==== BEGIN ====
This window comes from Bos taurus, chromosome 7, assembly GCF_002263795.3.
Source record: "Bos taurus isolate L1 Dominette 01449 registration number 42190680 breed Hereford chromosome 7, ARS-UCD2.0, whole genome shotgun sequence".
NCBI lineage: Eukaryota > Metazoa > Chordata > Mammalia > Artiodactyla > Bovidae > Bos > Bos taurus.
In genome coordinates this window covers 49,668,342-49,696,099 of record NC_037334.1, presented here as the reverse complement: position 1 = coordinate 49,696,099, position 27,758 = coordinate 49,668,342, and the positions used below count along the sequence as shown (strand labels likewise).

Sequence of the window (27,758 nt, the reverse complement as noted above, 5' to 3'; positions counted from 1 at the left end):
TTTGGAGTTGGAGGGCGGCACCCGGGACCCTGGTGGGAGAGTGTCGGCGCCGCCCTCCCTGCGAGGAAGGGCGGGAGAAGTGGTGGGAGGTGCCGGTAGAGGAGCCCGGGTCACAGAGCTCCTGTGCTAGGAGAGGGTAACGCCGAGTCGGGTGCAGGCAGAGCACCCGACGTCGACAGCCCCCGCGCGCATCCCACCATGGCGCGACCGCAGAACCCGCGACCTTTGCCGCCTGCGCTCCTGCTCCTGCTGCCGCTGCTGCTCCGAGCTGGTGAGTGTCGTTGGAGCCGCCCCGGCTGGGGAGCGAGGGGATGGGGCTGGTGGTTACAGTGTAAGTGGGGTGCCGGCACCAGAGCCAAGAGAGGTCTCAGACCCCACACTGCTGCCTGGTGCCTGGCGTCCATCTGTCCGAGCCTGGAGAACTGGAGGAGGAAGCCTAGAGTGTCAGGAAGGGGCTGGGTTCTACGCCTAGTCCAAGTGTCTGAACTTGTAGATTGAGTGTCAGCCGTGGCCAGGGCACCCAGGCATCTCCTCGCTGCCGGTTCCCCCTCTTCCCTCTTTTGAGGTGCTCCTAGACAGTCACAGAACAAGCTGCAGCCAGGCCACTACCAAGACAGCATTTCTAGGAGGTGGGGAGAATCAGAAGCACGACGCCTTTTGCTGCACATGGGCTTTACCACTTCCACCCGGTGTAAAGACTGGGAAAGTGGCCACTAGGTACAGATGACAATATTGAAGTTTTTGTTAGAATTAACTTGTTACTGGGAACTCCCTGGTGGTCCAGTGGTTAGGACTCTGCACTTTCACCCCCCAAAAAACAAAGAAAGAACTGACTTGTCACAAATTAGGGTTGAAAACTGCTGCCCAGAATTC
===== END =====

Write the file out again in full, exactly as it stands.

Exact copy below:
This window comes from Bos taurus, chromosome 7, assembly GCF_002263795.3.
Source record: "Bos taurus isolate L1 Dominette 01449 registration number 42190680 breed Hereford chromosome 7, ARS-UCD2.0, whole genome shotgun sequence".
NCBI lineage: Eukaryota > Metazoa > Chordata > Mammalia > Artiodactyla > Bovidae > Bos > Bos taurus.
In genome coordinates this window covers 49,668,342-49,696,099 of record NC_037334.1, presented here as the reverse complement: position 1 = coordinate 49,696,099, position 27,758 = coordinate 49,668,342, and the positions used below count along the sequence as shown (strand labels likewise).

Sequence of the window (27,758 nt, the reverse complement as noted above, 5' to 3'; positions counted from 1 at the left end):
TTTGGAGTTGGAGGGCGGCACCCGGGACCCTGGTGGGAGAGTGTCGGCGCCGCCCTCCCTGCGAGGAAGGGCGGGAGAAGTGGTGGGAGGTGCCGGTAGAGGAGCCCGGGTCACAGAGCTCCTGTGCTAGGAGAGGGTAACGCCGAGTCGGGTGCAGGCAGAGCACCCGACGTCGACAGCCCCCGCGCGCATCCCACCATGGCGCGACCGCAGAACCCGCGACCTTTGCCGCCTGCGCTCCTGCTCCTGCTGCCGCTGCTGCTCCGAGCTGGTGAGTGTCGTTGGAGCCGCCCCGGCTGGGGAGCGAGGGGATGGGGCTGGTGGTTACAGTGTAAGTGGGGTGCCGGCACCAGAGCCAAGAGAGGTCTCAGACCCCACACTGCTGCCTGGTGCCTGGCGTCCATCTGTCCGAGCCTGGAGAACTGGAGGAGGAAGCCTAGAGTGTCAGGAAGGGGCTGGGTTCTACGCCTAGTCCAAGTGTCTGAACTTGTAGATTGAGTGTCAGCCGTGGCCAGGGCACCCAGGCATCTCCTCGCTGCCGGTTCCCCCTCTTCCCTCTTTTGAGGTGCTCCTAGACAGTCACAGAACAAGCTGCAGCCAGGCCACTACCAAGACAGCATTTCTAGGAGGTGGGGAGAATCAGAAGCACGACGCCTTTTGCTGCACATGGGCTTTACCACTTCCACCCGGTGTAAAGACTGGGAAAGTGGCCACTAGGTACAGATGACAATATTGAAGTTTTTGTTAGAATTAACTTGTTACTGGGAACTCCCTGGTGGTCCAGTGGTTAGGACTCTGCACTTTCACCCCCCAAAAAACAAAGAAAGAACTGACTTGTCACAAATTAGGGTTGAAAACTGCTGCCCAGAATTC